nursing care plans.... lvn or rn - page 2
i have a question i got in a heated debate today with my DON over if care planning is a rn or lvn school... (btw she was one of my lvn teachers) yes they teach you how to write a care plan in lvn... Read More
Dec 6, '07Hmmm...careplans. Huge waste of time and energy in my opinion. As for who writes them? Wouldn't it depend on the resulting task and it being within your scope of practice (thats a question by the way and not a statement!)??
Dec 6, '07i'm an lpn in ltc, and i'm the primary care plan writer for all 139 of our residents. an rn may add one or update one i've written, but, for the most part, i'm it. kind of scary...not the lpn part, but the fact that i'm responsible for so much...and i hope the floor nurses are reading and adjusting theas needed...'cause i sure can't keep up with all of them along with all the medicare and regular mds'....
Dec 6, '07Quote from LVNwannaBE2007My facility will use a RN or LPN. It just depends on the MDS nurse. We used to have a RN and a LPN working in MDS and so whoever did that persons admission assessment was the one who did it. So sometimes the LPN initiated the care plan. Now that LPN left about a year ago and I took over the job so there are two RNs so it is always a RN who does it.ok i understand that but who initially writes them... rn or lvn?
Dec 6, '07Legally, only an RN can write and document a care plan for the patient's medical record. This is stipulated in Title 42 of the federal law for Medicare. However, in most of the nursing homes that I worked LVNs/LPNs were expected to contribute to thethat we used. I also find that a lot of LVN/LPN nursing schools are requiring the students to write care plans as well these days. It probably stems from the fact that they are required to be doing them in nursing homes as charge nurses.
Dec 6, '07Quote from daytonitelegally, only an rn can write and document a care plan for the patient's medical record. this is stipulated in title 42 of the federal law for medicare. however, in most of the nursing homes that i worked lvns/lpns were expected to contribute to the care plans that we used. i also find that a lot of lvn/lpn nursing schools are requiring the students to write care plans as well these days. it probably stems from the fact that they are required to be doing them in nursing homes as charge nurses.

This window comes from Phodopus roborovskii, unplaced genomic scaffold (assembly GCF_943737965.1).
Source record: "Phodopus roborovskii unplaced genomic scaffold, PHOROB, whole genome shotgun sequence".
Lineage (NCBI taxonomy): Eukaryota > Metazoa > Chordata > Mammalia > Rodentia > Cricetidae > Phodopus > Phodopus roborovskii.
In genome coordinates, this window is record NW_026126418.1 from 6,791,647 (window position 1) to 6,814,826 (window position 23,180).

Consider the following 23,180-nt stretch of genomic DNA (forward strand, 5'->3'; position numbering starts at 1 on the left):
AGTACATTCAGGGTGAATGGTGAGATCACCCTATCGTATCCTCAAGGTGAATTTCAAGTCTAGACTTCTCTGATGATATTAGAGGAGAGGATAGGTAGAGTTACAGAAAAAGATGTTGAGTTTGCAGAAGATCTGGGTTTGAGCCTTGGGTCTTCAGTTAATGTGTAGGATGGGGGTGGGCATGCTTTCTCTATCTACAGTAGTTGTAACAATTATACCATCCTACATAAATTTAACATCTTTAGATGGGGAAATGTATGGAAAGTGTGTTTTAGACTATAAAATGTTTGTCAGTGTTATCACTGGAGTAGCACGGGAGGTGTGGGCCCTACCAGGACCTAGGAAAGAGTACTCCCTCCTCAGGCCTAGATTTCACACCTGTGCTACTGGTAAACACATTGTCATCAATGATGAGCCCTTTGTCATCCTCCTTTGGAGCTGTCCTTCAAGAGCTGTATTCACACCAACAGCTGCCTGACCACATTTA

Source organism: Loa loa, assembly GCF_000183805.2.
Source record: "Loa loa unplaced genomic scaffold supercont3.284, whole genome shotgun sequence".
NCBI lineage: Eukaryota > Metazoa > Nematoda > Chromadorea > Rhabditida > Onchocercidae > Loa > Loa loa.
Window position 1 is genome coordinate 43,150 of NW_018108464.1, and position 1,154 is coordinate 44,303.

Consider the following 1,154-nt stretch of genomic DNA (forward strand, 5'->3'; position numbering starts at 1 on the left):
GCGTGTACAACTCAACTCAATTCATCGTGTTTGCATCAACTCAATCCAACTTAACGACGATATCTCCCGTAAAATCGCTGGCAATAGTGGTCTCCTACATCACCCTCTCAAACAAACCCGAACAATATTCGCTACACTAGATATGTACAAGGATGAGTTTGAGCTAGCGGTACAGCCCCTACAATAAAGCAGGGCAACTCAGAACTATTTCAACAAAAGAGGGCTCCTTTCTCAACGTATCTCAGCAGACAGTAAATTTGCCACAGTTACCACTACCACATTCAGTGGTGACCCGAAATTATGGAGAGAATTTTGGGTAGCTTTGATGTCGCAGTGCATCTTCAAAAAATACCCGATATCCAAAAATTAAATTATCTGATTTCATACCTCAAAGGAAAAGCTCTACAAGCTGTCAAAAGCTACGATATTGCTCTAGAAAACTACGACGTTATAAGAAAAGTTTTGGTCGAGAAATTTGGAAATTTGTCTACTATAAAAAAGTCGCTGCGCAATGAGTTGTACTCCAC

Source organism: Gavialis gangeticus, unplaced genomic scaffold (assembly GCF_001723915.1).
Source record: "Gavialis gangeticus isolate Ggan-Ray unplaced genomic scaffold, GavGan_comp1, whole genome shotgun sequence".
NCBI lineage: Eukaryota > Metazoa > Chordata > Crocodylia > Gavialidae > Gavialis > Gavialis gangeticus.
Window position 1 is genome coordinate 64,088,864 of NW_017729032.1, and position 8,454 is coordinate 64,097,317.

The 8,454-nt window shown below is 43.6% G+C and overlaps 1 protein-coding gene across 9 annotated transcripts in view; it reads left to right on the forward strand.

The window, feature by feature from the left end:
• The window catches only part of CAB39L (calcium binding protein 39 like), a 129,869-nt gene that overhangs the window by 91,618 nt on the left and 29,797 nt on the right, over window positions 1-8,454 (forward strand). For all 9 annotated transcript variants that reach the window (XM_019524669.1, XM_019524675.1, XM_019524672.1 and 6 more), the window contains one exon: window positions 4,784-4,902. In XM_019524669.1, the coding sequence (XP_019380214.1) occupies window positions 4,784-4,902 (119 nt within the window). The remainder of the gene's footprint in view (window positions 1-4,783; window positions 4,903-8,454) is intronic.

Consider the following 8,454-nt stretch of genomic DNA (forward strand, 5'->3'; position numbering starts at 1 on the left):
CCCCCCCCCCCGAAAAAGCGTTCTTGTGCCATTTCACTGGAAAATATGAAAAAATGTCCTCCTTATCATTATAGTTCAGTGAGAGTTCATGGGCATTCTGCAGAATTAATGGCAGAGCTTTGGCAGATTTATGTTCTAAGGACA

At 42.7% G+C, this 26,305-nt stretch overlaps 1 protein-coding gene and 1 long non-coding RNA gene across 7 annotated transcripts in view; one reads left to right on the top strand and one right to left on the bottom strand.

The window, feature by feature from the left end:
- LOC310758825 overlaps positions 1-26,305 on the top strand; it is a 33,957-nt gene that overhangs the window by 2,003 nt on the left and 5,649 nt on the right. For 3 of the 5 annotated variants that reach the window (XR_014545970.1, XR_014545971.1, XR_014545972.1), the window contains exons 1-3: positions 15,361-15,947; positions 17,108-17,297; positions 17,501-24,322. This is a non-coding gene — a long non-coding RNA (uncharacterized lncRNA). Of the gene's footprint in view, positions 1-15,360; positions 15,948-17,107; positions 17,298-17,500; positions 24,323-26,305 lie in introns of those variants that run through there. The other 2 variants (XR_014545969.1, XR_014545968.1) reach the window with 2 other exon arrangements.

are you sure, daytonite? i've been doing it for 3+ years and the surveyors are ok with it. i do the mds' (an rn signs off on the mds, but i sign section v where it says raps were care planned) and the care plans...i also did the care plan meetings and sign the icc sheets and notes...many times an rn never signs them.
Dec 6, '07was also thinking.....activities, dietary, and social services also write care plans...not an rn...perhaps it differs by state??
Dec 6, '07[font=newcenturyschlbk-bold]from medicare title 42:
405.2137 condition: patient longterm
program and patient care
plan.each facility maintains for each patient
a written long-term program and
a written patient care plan to ensure
that each patient receives the appropriate
modality of care and the appropriate
care within that modality. the
patient, or where appropriate, parent
or legal guardian is involved with the
health team in the planning of care. a
copy of the current program and plan
accompany the patient on interfacility
(a)standard: patient long-term program.
there is a written long-term program
representing the selection of a
suitable treatment modality (i.e., dialysis